College Writing and Rivka Galchen’s Atmospheric Disturbances

I am very happy that my college writing I students find Rivka Galchen’s Atmospheric Disturbances an enjoying and interesting read. This is the last section of my new College Writing I syllabus on the brain and writing.

As Professor Tammy Clewell and Brittany Adams pointed out yesterday after their talk on neuroscience and literature studies, neuronovels, including this one by Galchen, are detective stories. I am glad that they got me to thinking about that yesterday, because I brought that into the lively discussion during today’s class.

I also owe my students a debt of gratitude for their efforts and attention during this first week of discussing the novel.

I will provide a full reflection on Galchen’s novel in the writing classroom after we finish discussing it next week.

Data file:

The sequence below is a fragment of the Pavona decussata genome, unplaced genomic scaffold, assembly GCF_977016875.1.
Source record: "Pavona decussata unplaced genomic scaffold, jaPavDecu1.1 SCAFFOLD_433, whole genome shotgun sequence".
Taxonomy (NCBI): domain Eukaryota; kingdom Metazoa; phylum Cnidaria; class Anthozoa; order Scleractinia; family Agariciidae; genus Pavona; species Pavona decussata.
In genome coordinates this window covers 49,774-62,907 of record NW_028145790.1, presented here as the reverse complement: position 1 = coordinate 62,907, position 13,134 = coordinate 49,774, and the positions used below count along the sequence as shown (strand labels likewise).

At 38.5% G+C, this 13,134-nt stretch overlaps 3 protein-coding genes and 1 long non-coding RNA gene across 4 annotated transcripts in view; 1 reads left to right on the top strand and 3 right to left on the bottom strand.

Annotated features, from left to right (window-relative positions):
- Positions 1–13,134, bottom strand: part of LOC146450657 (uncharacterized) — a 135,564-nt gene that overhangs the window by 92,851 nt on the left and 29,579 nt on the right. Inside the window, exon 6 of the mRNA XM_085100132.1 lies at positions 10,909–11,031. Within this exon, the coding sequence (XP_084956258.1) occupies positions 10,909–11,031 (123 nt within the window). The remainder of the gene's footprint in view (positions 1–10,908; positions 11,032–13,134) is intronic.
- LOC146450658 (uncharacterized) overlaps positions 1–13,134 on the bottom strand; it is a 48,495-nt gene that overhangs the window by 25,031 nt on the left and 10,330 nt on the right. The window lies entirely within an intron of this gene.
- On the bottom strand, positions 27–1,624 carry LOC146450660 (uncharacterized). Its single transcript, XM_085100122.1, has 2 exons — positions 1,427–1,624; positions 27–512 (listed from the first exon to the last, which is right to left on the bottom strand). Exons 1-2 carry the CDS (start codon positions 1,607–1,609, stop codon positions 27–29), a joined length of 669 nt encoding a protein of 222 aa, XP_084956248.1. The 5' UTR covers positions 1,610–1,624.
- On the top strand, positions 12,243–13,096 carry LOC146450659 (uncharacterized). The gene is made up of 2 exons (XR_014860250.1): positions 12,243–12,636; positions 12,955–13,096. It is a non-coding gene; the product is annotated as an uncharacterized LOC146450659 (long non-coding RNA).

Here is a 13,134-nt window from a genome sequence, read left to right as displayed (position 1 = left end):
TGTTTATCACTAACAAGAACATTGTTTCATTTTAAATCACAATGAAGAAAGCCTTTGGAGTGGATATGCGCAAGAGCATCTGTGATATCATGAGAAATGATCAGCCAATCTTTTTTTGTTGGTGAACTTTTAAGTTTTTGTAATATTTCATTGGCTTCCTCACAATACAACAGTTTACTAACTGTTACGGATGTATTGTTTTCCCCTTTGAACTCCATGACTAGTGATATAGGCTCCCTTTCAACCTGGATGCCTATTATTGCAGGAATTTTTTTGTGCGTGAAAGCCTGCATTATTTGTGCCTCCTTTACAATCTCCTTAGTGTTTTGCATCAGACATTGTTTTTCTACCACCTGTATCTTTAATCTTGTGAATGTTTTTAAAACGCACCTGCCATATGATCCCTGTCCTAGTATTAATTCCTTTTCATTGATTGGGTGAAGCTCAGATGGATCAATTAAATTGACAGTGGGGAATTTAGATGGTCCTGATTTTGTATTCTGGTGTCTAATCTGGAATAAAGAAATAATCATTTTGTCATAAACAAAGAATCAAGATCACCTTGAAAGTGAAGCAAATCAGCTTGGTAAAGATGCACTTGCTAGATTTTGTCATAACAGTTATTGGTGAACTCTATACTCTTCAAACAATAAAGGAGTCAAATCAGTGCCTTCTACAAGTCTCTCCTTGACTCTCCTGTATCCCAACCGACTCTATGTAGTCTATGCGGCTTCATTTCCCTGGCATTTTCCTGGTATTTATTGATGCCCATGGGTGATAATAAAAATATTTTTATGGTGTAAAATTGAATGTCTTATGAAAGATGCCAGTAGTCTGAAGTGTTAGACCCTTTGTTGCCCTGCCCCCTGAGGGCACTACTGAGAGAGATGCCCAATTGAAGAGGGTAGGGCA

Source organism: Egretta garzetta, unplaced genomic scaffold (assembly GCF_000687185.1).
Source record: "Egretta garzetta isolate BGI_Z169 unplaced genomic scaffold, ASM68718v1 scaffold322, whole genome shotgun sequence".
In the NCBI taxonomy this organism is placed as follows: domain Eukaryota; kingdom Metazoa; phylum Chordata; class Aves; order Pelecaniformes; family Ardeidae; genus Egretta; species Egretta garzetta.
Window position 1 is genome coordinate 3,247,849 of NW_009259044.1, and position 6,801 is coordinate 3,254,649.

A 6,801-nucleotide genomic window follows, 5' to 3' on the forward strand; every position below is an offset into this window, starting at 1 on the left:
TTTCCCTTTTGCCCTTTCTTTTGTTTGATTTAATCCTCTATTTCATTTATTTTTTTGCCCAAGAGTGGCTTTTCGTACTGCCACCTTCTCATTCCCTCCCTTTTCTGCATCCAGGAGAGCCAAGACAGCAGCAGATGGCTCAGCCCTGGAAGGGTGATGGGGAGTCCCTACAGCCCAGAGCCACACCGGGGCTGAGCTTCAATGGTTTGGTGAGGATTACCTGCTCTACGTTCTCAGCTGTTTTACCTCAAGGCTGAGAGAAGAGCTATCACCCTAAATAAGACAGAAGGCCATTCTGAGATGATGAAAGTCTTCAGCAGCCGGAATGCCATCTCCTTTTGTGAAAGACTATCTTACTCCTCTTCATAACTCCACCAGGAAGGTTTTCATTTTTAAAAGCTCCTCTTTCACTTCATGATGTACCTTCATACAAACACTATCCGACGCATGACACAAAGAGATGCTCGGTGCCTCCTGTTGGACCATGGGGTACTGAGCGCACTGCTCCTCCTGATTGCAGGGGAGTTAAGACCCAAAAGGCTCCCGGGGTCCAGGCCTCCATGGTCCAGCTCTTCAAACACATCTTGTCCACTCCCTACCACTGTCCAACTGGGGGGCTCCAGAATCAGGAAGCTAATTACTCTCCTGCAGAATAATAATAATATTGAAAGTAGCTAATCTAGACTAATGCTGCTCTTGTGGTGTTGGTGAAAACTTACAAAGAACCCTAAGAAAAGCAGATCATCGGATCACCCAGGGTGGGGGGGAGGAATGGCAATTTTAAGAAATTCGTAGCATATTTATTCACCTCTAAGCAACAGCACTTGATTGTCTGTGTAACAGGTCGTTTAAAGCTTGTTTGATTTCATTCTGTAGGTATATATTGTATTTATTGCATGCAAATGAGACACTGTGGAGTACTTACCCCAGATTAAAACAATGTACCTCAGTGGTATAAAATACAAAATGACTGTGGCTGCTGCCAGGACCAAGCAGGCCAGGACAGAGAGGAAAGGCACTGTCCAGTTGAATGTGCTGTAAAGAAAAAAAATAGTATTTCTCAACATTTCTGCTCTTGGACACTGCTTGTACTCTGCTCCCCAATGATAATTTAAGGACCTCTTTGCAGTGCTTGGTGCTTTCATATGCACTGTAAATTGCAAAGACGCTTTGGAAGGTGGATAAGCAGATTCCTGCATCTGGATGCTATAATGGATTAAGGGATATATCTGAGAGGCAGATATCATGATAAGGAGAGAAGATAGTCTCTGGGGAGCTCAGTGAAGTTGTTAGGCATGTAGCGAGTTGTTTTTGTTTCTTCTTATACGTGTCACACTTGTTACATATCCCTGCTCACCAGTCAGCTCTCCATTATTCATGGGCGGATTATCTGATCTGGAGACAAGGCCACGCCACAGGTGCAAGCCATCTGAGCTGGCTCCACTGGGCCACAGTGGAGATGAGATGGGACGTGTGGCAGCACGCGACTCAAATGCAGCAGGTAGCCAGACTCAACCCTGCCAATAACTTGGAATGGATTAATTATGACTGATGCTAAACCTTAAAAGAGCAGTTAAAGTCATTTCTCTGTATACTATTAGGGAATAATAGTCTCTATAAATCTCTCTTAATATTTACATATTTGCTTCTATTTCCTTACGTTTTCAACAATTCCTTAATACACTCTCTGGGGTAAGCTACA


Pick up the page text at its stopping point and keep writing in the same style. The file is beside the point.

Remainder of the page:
I am a professor of English at the New York City College of Technology, CUNY whose teaching includes composition and technical communication, and research focuses on 20th/21st-century American culture, science fiction, neuroscience, and digital technology.

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Posted in Kent State, Pedagogy, Personal
One comment on “College Writing and Rivka Galchen’s Atmospheric Disturbances
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Who is Dynamic Subspace?

Dr. Jason W. Ellis shares his interdisciplinary research and pedagogy on Its focus includes the exploration of science, technology, and cultural issues through science fiction and neuroscientific approaches. It includes vintage computing, LEGO, and other wonderful things, too.

He is an Assistant Professor of English at the New York City College of Technology, CUNY (City Tech) where he teaches college writing, technical communication, and science fiction.

He holds a Ph.D. in English from Kent State University, M.A. in Science Fiction Studies from the University of Liverpool, and B.S. in Science, Technology, and Culture from Georgia Tech.

Reach him by email at jellis at citytech dot cuny dot edu.


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